In Figure A-1 and the corresponding semi-Lagrangian discretization A-2, the ray-path is linearly approximated up to its intersection with the simplex at a priori unknown depth . An alternative explicit semi-Lagrangian discretization can be obtained in the spirit of Figure 1 by tracing the ray up to the pre-specified depth . In Figure A-2, we consider the DSR characteristic being straddled by , where , and . Denoting for the intersection point between DSR characteristic and simplex , we obtain the following discretization:

 (32)

One could perform the same analysis of A-3 through A-9 to equation A-15. For the sake of brevity, we omit the derivation and show the resulting explicit discretization scheme:
 (33)

where for . More generally, to account for various possible directions of the diving wave, we can set and .

update2
Figure 18.
An explicit discretization scheme. Compare with Figure A-1. The arrow again depicts a DSR characteristic with its root confined in the simplex .

Compared with equation A-9, equation A-16 does not require solving a polynomial equation. Moreover, depends only on values in lower z-slices, which means that the system of equations can be solved in a single sweep in the direction. Unfortunately, despite this efficiency on a fixed grid, the explicit discretization has a major disadvantage stemming from the requirement that the characteristic should be straddled by . This imposes an upper bound on based on the slope of the diving wave. Moreover, since every diving ray is horizontal at its lowest point, the convergence is possible only if under mesh refinement. In practice, this means that the results are meaningful only if is significantly smaller than . We note that restrictive stability conditions also arise for time-dependent Hamilton-Jacobi equations of optimal control, where sufficiently strong inhomogenieties can make nonlinear/implicit schemes preferable to the usual linear/explicit approach (Vladimirsky and Zheng, 2013).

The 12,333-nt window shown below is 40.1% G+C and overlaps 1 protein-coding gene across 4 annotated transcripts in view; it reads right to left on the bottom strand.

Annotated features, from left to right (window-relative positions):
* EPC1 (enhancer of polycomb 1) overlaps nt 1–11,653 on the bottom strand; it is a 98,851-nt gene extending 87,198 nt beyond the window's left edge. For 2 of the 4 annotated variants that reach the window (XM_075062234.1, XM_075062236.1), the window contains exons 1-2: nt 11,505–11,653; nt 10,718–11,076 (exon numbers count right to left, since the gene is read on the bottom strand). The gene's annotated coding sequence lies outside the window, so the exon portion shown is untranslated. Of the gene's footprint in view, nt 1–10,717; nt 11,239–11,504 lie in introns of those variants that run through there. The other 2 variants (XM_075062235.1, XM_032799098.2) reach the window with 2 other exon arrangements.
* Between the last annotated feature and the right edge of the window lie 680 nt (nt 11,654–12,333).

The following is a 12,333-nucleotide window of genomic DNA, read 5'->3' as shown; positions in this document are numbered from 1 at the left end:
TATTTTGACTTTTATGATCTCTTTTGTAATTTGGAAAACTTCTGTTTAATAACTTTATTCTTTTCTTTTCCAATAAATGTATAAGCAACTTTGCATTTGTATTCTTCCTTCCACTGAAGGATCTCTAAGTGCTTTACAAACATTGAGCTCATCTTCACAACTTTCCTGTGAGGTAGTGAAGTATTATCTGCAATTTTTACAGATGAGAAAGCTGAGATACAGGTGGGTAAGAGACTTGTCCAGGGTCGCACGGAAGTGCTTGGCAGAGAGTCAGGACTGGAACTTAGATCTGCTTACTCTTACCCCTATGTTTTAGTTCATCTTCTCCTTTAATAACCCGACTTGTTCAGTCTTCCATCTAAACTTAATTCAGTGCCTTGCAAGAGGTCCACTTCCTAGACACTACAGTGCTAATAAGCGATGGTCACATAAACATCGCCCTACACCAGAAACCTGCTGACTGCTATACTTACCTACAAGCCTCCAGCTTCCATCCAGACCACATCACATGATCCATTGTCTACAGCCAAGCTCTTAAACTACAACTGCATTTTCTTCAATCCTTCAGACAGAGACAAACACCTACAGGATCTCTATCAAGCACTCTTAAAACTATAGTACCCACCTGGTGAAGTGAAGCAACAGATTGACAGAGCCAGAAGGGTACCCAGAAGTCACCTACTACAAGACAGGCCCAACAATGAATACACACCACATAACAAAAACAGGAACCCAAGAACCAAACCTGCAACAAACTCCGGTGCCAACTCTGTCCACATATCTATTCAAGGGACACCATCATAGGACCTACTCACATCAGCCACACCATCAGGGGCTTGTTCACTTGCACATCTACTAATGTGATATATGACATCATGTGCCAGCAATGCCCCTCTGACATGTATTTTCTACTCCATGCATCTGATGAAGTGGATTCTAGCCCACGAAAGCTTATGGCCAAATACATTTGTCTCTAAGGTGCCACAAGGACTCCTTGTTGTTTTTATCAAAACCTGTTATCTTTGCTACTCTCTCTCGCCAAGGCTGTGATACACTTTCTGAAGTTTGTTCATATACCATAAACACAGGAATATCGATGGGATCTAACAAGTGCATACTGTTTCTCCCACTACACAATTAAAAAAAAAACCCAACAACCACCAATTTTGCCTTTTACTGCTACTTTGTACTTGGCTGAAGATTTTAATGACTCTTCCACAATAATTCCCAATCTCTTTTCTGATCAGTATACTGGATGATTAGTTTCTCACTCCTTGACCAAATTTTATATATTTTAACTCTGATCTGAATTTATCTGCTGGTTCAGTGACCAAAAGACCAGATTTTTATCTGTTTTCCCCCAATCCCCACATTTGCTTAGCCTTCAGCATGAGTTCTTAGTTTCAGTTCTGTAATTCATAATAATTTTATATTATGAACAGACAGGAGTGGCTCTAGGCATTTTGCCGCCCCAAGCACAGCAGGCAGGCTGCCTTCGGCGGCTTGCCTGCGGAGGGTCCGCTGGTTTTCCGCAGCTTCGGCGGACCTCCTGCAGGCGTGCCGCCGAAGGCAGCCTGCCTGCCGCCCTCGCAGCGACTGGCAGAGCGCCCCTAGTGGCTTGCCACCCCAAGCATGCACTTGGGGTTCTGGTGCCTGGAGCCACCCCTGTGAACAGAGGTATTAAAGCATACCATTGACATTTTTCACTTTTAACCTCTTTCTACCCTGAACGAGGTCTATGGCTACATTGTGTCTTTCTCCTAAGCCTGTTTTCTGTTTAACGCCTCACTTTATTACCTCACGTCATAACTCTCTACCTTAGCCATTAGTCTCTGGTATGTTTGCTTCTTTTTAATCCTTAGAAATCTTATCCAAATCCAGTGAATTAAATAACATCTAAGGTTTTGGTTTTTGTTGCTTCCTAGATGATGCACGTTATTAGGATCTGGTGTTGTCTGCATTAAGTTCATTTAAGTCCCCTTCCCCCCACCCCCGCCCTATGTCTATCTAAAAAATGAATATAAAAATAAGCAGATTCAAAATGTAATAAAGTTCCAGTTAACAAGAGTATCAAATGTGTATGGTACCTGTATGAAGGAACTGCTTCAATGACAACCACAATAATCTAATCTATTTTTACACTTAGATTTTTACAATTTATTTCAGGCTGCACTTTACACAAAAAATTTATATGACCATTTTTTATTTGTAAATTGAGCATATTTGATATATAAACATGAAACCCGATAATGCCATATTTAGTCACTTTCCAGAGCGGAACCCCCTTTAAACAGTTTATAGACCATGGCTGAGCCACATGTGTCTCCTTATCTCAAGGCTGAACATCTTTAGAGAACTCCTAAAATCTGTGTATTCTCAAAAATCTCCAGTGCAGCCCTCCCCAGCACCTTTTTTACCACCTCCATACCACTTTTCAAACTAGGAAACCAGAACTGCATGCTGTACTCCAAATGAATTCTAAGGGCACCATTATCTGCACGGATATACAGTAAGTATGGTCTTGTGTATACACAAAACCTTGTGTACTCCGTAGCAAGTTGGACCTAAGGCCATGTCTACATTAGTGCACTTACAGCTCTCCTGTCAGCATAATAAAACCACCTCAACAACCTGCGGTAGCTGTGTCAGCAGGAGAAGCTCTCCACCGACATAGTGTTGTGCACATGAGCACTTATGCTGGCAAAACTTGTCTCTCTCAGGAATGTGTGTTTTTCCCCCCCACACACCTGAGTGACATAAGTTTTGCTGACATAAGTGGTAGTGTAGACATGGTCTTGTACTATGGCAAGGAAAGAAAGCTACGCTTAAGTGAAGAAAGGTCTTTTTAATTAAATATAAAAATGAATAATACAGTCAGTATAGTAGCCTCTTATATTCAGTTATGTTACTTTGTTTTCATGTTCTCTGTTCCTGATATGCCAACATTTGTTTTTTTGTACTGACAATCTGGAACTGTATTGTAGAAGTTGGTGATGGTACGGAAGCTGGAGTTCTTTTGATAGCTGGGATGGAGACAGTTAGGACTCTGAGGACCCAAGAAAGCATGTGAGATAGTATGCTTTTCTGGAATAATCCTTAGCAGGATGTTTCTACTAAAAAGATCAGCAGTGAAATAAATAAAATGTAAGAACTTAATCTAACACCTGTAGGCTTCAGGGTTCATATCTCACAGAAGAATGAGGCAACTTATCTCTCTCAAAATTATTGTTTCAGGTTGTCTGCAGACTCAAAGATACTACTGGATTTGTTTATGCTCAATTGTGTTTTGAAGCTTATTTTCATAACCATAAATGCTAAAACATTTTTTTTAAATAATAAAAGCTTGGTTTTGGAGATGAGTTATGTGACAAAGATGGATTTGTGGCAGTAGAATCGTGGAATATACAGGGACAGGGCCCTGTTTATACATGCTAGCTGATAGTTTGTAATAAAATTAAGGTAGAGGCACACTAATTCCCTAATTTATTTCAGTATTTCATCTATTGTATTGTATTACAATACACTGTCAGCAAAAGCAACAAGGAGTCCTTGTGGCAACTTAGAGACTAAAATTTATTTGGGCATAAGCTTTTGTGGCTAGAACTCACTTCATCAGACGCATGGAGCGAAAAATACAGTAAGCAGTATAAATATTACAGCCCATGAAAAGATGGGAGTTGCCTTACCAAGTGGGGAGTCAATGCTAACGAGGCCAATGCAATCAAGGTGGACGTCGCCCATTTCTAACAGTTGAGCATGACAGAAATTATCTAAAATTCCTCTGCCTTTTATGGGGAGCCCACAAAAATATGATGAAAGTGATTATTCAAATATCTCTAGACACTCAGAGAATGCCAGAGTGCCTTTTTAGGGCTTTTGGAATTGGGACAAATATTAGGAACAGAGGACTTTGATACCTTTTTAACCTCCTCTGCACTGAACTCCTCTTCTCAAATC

The above analysis also applies to the first branch of the DSR eikonal equation in Figure 2. However, in the discretized domain, the slowness vectors at and are always aligned in the direction, either upward or downward. For this reason, there is no DSR characteristic that accounts for the second and third scenarios. We will refer to the first and last branches in Figure 2 as causal branches of DSR eikonal equation, and the left-over two as non-causal branches.

search
Figure 19.
When slowness vectors at and are pointing in the opposite directions, the ray-path must intersect with line at certain point .

Note that when the slowness vectors at and are pointing in opposite directions, there must be at least one intersection of the ray-path with the depth level in-between. As shown in Figure A-3, ray segments between these intersections fall into the category of causal branches. Thus a search process for the intersections is sufficient in recovering the non-causal branches during forward modeling. Moreover, because we are interested in first-breaks only, the minimum traveltime requirement allows us to search for only one intersection, such as denoted in Figure A-3:

 (34)

Other possible intersections in intervals and have already been recovered when computing and , as long as we enable the intersection searching from the beginning of forward modeling. The traveltime of non-causal branches from equation A-17 is then compared with that from causal branches, and the smaller one should be kept.

Unfortunately, this search routine induces considerable computational cost. Moreover, we note that, under a dominant diving waves assumption, the first DSR branch, despite being causal, becomes useless if A-17 is turned-off.

 First-break traveltime tomography with the double-square-root eikonal equation

Next: Appendix B: Frechét derivative Up: Li et al.: DSR Previous: Acknowledgments

2013-10-16